Do the Dahlia
Learn how to grow and divide spectacular dahlias for long-blooming summer color.
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For long-blooming summer splendor, it's hard to beat the dahlia. Master gardener Paul James and expert Dick Parshall discuss why — when it comes to spectacular performances — dahlias really deliver.
Dahlias have so many different looks. From demure and perkyto defiant and twisted, variety is just the tip of the tuber when it comes to these garden darlings.
"I used to grow iris and tulips in the spring," says Parshall, "but they bloom and then in a week or two they're gone. The dahlia keeps blooming and giving all season long."
So why don't you see more dahlias growing? They can be a bit fussy about the climate — they usually can't take a lot of heat.
In warmer zones, they need a little shade in the afternoon, and in cooler climates, full sun will help. Parshall's 65-degree, Pacific Northwest summer days are perfect for them.
But perhaps the root of the plant's pickiness goes deeper. Dahlias have tuberous roots — fleshy, bulb-like roots that grow underground. Somewhere along the line, dahlias developed a reputation for being tough to grow. But Parshall disagrees. "You don't have to be a trained botanist. [Dahlias] will grow very easily with a few simple techniques that anybody can learn."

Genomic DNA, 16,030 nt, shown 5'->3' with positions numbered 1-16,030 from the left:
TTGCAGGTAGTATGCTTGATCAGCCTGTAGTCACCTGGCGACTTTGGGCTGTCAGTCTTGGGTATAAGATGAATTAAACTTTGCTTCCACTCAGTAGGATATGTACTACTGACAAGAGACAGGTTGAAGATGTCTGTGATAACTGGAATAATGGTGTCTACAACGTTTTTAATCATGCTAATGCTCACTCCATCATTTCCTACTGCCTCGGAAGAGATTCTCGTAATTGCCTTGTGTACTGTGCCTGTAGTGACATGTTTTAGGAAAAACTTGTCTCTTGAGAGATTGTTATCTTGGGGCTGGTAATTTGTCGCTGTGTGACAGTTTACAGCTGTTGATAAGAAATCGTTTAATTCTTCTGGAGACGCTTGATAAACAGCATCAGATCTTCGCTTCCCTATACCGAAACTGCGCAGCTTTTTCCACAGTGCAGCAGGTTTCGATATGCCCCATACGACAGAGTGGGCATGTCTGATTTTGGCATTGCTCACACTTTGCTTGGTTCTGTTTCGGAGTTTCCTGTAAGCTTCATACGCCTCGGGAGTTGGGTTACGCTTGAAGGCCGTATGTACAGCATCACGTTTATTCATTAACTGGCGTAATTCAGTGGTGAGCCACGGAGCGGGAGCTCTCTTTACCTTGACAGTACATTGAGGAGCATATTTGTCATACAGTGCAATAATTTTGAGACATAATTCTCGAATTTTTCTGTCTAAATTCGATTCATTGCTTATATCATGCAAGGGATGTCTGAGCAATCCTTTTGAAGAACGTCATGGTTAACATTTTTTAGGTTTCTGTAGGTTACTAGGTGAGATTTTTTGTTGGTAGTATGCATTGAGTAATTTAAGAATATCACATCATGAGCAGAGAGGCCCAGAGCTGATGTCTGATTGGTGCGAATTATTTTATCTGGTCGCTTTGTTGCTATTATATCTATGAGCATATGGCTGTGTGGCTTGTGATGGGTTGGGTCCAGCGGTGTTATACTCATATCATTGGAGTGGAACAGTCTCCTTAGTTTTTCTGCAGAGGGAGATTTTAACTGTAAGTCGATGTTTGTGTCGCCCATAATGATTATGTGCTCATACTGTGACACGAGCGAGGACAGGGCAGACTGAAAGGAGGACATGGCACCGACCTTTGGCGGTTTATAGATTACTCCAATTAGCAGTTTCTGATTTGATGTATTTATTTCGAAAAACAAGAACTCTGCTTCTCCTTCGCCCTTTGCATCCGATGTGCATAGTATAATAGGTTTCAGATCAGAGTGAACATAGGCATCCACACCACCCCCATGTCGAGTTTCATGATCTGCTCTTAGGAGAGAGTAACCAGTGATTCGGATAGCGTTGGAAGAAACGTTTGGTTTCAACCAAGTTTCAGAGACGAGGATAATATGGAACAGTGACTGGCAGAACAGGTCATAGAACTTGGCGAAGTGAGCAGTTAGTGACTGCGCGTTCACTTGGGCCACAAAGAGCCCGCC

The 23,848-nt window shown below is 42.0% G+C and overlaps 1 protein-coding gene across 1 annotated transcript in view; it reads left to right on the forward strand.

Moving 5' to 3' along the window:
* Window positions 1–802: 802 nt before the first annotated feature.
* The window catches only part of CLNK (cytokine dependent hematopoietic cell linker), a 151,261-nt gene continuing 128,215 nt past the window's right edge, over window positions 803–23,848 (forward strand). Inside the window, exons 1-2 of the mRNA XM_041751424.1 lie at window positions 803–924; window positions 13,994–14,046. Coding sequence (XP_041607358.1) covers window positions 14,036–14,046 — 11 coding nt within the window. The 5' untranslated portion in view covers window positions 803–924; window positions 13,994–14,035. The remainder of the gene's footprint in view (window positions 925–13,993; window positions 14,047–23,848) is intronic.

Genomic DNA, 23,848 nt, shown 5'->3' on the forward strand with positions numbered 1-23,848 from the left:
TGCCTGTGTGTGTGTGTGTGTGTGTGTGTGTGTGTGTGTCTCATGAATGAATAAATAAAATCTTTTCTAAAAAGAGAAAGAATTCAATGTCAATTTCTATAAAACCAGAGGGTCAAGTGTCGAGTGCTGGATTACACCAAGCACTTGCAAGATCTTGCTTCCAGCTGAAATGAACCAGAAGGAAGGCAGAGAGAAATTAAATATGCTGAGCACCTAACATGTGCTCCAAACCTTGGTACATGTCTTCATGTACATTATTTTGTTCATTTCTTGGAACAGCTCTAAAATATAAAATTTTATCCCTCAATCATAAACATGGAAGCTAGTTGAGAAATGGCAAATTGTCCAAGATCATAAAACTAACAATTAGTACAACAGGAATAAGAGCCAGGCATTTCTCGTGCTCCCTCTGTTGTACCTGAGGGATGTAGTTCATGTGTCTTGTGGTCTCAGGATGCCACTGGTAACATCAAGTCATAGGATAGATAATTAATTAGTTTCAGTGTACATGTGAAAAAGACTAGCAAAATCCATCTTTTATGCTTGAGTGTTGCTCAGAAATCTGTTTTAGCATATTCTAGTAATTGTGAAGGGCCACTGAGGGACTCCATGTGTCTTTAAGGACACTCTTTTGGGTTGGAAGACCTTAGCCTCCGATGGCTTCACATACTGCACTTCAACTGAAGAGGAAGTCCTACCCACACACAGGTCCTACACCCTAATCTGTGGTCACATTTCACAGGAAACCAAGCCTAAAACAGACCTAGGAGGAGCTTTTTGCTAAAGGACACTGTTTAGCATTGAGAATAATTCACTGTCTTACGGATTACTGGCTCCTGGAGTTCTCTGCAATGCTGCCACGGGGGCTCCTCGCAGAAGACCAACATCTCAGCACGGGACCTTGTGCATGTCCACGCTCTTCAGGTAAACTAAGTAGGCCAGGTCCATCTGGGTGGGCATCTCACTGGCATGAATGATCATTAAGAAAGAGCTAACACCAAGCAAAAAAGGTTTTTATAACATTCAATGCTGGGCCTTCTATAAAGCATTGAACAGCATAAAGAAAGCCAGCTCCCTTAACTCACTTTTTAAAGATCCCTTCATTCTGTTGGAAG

The first thing to remember when growing dahlias is that they can grow quite large. Parshall recommends planting dahlias near stakes in a six-inch planting hole that is deep enough to provide freeze protection underground. Plant the tuber with the eye — a little white bump — facing up.
Cover the tuber with a few inches of soil, put a little bone meal or blood meal over the top, and then add a small amount of time-release formula. As the plant grows, continue to fill in the hole to ground level, or even higher if additional support is necessary.